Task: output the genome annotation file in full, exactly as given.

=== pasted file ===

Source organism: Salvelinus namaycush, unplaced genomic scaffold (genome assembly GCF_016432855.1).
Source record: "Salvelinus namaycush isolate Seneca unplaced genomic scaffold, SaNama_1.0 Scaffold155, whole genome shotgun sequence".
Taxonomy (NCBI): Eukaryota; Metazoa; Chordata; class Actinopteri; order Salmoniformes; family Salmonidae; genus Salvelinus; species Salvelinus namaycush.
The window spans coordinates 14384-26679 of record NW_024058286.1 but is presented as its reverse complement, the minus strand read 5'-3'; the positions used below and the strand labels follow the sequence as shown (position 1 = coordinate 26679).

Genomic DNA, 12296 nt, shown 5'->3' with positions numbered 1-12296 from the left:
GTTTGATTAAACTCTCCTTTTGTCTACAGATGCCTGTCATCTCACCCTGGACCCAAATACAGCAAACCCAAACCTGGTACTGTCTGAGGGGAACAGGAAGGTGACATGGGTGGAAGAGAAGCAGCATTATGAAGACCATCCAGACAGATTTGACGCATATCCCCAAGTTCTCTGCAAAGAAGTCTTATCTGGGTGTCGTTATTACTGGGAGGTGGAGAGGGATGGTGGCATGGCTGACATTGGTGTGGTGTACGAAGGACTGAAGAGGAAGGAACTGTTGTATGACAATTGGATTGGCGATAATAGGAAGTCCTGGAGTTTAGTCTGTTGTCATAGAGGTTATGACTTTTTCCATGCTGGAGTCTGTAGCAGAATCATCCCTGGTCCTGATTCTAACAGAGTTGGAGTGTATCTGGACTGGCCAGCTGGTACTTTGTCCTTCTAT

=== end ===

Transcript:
Source organism: Salvelinus namaycush, unplaced genomic scaffold (genome assembly GCF_016432855.1).
Source record: "Salvelinus namaycush isolate Seneca unplaced genomic scaffold, SaNama_1.0 Scaffold155, whole genome shotgun sequence".
Taxonomy (NCBI): Eukaryota; Metazoa; Chordata; class Actinopteri; order Salmoniformes; family Salmonidae; genus Salvelinus; species Salvelinus namaycush.
The window spans coordinates 14384-26679 of record NW_024058286.1 but is presented as its reverse complement, the minus strand read 5'-3'; the positions used below and the strand labels follow the sequence as shown (position 1 = coordinate 26679).

Genomic DNA, 12296 nt, shown 5'->3' with positions numbered 1-12296 from the left:
GTTTGATTAAACTCTCCTTTTGTCTACAGATGCCTGTCATCTCACCCTGGACCCAAATACAGCAAACCCAAACCTGGTACTGTCTGAGGGGAACAGGAAGGTGACATGGGTGGAAGAGAAGCAGCATTATGAAGACCATCCAGACAGATTTGACGCATATCCCCAAGTTCTCTGCAAAGAAGTCTTATCTGGGTGTCGTTATTACTGGGAGGTGGAGAGGGATGGTGGCATGGCTGACATTGGTGTGGTGTACGAAGGACTGAAGAGGAAGGAACTGTTGTATGACAATTGGATTGGCGATAATAGGAAGTCCTGGAGTTTAGTCTGTTGTCATAGAGGTTATGACTTTTTCCATGCTGGAGTCTGTAGCAGAATCATCCCTGGTCCTGATTCTAACAGAGTTGGAGTGTATCTGGACTGGCCAGCTGGTACTTTGTCCTTCTAT